SURASEN AND MAHASEN
In the city of Ksitipratisthita, there lived a king named Virasen. They had two sons, Surasen and Mahasen. Both brothers grew up with deep congenial ties.
Suddenly, Mahasen developed a boil on his tongue. It increased in size, became more painful and would not let him rest. They tried all the means to cure him but failed. Even the people could not see his suffering. All the attempts to cure him failed and at last the doctors declared it as an incurable problem. After a while, disease advanced so much that he had a horrible bad breath. No one could come close to him because they could not tolerate the odor. But his younger brother, Surasen would not let him alone. He always sat by his bed. One day, he decided not to eat any food till his brother was well. Later, that evening it struck him to recite the holy Namokar Mantra.
Surasen brought a cup of water to his brother’s bedside. He chanted the holy mantra, and sprinkled the water on his brother’s tongue. To his and his brother’s surprise there was some immediate relief. After continuing this for several days, his brother’s tongue got better. The odor and the boil disappeared. Everyone felt happy and developed the deep faith in Namokar Mantra.
After a while, Acharya Bhadrabahu came to that city. He had Avadhi knowledge. The two brothers came to pay him the homage. After the sermon was over, Surasen approached him and asked if he could explain them why his brother had to suffer.
The Acharya told them how his past life caused this to happen.
“In the Bharatkshetra, there is a city called Manipur. Madan, a warrior lived there. He was a strong believer of the Jina path. Madan had two sons, named Bhir and Vir. One day on the way to a park, those two boys saw a monk lying in the street. They inquired about it, and found out that the monk was in the meditation when he was bitten by a poisonous snake. The snake had, however, escaped into his hole. Hearing this Vir boiled up. He said, “There were so many people here and why didn’t anybody kill the snake?”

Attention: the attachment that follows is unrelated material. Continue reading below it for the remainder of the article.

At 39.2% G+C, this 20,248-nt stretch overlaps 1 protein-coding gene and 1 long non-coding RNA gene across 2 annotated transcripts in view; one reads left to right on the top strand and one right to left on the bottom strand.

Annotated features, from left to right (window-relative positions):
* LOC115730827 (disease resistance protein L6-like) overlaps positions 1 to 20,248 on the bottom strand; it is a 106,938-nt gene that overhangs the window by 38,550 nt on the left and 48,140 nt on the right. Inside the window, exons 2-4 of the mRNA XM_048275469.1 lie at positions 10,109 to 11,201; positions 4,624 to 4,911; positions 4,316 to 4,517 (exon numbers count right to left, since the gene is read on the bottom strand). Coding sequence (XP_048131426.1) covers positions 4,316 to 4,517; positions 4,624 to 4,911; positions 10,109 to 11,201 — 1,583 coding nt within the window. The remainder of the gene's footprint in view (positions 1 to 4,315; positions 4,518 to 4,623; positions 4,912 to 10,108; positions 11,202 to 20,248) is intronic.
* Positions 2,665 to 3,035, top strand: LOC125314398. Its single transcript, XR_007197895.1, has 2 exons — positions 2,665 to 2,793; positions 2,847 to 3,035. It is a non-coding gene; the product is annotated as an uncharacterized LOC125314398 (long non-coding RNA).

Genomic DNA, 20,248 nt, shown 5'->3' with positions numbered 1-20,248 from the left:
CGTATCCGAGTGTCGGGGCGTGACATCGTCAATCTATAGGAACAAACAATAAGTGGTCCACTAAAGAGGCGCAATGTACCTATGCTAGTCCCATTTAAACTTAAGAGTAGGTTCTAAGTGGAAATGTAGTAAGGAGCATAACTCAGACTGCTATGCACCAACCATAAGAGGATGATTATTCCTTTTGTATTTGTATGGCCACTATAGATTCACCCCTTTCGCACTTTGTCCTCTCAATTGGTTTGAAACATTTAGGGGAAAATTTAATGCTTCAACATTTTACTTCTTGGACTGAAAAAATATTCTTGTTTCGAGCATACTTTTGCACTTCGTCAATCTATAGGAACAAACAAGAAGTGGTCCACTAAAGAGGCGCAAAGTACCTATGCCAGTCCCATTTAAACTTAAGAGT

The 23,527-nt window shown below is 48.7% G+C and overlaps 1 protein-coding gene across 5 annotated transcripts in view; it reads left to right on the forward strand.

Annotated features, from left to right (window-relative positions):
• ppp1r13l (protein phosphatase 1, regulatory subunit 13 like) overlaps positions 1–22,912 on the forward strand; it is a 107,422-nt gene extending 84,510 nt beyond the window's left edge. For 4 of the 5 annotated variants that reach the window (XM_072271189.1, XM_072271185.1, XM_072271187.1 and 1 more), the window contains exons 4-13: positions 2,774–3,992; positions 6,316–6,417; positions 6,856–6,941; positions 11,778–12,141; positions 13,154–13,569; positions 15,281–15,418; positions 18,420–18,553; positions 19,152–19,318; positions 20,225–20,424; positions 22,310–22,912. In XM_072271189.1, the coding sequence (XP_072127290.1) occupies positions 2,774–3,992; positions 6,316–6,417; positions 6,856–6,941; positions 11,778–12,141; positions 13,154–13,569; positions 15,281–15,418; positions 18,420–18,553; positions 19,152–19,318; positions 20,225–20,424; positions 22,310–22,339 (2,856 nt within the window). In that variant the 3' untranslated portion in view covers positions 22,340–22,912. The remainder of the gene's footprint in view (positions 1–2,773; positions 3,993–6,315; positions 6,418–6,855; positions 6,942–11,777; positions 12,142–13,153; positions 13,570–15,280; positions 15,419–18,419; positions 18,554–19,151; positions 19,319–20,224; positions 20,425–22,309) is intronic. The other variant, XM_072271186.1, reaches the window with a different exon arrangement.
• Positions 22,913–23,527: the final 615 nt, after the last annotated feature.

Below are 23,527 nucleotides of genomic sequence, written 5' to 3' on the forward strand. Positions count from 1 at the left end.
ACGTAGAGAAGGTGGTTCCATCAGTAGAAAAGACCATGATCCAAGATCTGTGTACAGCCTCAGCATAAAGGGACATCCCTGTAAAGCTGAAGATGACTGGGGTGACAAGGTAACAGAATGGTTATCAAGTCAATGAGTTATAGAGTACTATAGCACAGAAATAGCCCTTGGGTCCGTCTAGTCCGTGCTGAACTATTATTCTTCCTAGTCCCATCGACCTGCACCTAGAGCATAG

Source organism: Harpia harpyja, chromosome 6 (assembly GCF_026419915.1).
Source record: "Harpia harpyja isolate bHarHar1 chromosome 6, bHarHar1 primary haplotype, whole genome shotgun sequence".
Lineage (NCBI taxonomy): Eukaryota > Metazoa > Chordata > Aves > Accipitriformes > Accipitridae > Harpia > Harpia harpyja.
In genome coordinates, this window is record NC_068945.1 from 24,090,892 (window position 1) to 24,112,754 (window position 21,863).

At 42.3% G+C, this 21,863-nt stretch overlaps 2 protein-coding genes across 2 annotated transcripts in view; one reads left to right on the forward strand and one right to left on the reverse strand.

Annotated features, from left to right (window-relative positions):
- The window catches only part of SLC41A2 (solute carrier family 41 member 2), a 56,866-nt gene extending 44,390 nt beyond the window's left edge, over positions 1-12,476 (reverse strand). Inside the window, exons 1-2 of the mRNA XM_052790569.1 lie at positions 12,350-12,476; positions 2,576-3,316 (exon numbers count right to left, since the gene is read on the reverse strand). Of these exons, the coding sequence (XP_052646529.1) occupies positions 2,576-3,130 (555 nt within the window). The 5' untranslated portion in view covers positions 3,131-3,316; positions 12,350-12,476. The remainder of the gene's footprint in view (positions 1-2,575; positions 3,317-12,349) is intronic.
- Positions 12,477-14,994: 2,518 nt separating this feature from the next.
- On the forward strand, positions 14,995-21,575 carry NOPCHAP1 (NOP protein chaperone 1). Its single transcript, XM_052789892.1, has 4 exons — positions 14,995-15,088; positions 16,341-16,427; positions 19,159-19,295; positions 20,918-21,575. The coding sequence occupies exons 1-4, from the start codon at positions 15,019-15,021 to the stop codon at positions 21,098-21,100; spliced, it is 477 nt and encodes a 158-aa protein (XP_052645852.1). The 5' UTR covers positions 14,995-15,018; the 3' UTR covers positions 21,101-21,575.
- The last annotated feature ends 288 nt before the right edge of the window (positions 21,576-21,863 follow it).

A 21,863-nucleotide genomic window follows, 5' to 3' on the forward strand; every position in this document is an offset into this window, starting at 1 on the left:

Bhir said, “Brother, the snake could escape because of his good karmas. But why are you wishing such a sinful act?”
Vir said, “Bhir, can’t you understand that the snake has committed the grave sin by biting a holy righteous monk? Therefore killing a snake would not be a sinful act.”
Bhir replied, “No, two wrong acts do not make one right. Wrong is wrong. You should not get emotional to justify your thinking. You should repent for what you have wished.”
Vir was still upset and said, “No.”
The monk continued to tell Surasen, “Bhir is reborn as you and Vir as your brother. Since he wished to hurt the snake and did not repent, he had to suffer by having a boil on his tongue. By the time you started reciting the holy Namokar Mantra his bad karmas got over and it looked as if you helped him cure his illness.”
Listening about their previous lives they were enlightened. They decided to renounce the worldly ties and became monks. From there on, they lived spiritual life.